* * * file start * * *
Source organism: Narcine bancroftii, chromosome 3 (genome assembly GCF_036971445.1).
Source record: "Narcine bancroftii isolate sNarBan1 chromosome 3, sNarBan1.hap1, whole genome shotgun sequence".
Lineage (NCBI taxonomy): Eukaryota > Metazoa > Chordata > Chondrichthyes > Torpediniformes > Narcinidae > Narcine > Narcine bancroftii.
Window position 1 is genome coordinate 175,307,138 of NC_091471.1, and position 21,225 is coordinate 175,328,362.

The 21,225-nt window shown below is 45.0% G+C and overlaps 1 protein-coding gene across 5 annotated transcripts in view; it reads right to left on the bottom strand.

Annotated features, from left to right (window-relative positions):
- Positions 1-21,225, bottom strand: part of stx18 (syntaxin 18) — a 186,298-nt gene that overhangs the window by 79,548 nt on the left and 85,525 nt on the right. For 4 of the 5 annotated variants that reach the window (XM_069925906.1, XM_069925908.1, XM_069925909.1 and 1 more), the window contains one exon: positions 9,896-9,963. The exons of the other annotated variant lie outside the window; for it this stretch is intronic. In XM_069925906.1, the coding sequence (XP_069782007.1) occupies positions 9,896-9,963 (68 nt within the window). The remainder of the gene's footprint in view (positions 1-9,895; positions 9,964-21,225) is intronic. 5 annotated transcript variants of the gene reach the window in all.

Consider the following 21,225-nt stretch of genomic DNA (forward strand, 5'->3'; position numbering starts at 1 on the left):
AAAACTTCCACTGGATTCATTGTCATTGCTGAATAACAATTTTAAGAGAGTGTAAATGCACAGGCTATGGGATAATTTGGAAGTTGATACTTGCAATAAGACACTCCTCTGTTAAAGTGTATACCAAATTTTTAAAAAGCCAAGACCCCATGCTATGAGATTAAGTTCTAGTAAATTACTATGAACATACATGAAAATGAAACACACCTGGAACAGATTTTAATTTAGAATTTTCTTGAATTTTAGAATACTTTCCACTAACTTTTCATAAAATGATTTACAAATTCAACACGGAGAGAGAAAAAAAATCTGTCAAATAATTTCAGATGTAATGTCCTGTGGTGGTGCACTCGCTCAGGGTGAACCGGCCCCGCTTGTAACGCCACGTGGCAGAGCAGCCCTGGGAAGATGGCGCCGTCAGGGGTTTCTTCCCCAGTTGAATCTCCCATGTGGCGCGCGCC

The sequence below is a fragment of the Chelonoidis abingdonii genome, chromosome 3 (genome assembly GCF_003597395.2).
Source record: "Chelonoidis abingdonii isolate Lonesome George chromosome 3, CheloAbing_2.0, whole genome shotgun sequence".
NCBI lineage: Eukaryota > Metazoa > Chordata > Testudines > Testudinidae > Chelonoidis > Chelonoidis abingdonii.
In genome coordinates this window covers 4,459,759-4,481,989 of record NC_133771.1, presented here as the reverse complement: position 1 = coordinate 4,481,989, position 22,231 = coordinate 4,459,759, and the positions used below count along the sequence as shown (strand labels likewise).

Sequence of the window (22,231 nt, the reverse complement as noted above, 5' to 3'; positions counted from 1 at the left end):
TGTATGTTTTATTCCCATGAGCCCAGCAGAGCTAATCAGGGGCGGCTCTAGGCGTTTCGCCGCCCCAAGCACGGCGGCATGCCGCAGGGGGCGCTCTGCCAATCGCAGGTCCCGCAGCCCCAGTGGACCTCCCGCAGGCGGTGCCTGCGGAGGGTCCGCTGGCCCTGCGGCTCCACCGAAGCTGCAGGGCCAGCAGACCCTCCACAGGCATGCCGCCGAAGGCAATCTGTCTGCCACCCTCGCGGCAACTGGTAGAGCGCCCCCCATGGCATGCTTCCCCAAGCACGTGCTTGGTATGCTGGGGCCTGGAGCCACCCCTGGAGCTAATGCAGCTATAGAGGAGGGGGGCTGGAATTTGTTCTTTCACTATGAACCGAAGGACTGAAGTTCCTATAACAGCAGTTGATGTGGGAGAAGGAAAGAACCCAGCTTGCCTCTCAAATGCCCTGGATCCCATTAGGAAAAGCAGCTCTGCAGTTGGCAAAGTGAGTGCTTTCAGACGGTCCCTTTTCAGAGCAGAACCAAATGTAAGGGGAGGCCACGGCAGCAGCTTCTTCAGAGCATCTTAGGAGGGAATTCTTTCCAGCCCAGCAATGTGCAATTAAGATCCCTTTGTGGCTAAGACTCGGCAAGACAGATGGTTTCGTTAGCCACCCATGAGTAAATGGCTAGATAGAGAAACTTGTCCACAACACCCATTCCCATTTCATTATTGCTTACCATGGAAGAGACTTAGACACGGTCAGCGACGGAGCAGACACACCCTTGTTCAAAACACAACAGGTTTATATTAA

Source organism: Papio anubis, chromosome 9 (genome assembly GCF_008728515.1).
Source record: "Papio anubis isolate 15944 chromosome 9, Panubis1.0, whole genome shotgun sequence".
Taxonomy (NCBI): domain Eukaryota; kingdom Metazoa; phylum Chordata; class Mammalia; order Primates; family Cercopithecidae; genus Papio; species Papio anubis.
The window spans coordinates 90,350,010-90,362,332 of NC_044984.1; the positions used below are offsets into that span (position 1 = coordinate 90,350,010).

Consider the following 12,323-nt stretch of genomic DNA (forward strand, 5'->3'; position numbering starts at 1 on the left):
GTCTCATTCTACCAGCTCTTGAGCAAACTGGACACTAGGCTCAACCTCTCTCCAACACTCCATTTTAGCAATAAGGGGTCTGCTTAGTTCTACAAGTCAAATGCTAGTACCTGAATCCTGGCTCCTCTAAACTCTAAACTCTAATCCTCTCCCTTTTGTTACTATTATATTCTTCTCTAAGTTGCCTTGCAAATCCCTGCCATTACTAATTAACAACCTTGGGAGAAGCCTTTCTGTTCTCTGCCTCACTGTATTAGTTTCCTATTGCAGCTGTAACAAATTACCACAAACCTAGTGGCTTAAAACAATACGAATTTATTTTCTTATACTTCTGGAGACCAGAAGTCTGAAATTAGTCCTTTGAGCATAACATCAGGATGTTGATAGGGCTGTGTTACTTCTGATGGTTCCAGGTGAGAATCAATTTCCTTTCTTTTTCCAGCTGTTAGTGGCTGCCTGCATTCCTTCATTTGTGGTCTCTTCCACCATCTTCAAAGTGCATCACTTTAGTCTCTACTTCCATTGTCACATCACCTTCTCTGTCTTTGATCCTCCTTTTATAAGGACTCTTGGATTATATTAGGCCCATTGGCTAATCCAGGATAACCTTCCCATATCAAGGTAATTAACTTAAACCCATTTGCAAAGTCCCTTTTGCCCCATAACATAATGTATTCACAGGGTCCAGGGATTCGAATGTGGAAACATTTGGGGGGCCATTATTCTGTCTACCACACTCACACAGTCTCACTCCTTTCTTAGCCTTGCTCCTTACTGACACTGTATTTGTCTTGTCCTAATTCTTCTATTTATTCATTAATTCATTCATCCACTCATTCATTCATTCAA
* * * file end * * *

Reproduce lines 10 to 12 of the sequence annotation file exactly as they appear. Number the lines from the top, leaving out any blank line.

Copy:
The sequence below is a fragment of the Chelonoidis abingdonii genome, chromosome 3 (genome assembly GCF_003597395.2).
Source record: "Chelonoidis abingdonii isolate Lonesome George chromosome 3, CheloAbing_2.0, whole genome shotgun sequence".
NCBI lineage: Eukaryota > Metazoa > Chordata > Testudines > Testudinidae > Chelonoidis > Chelonoidis abingdonii.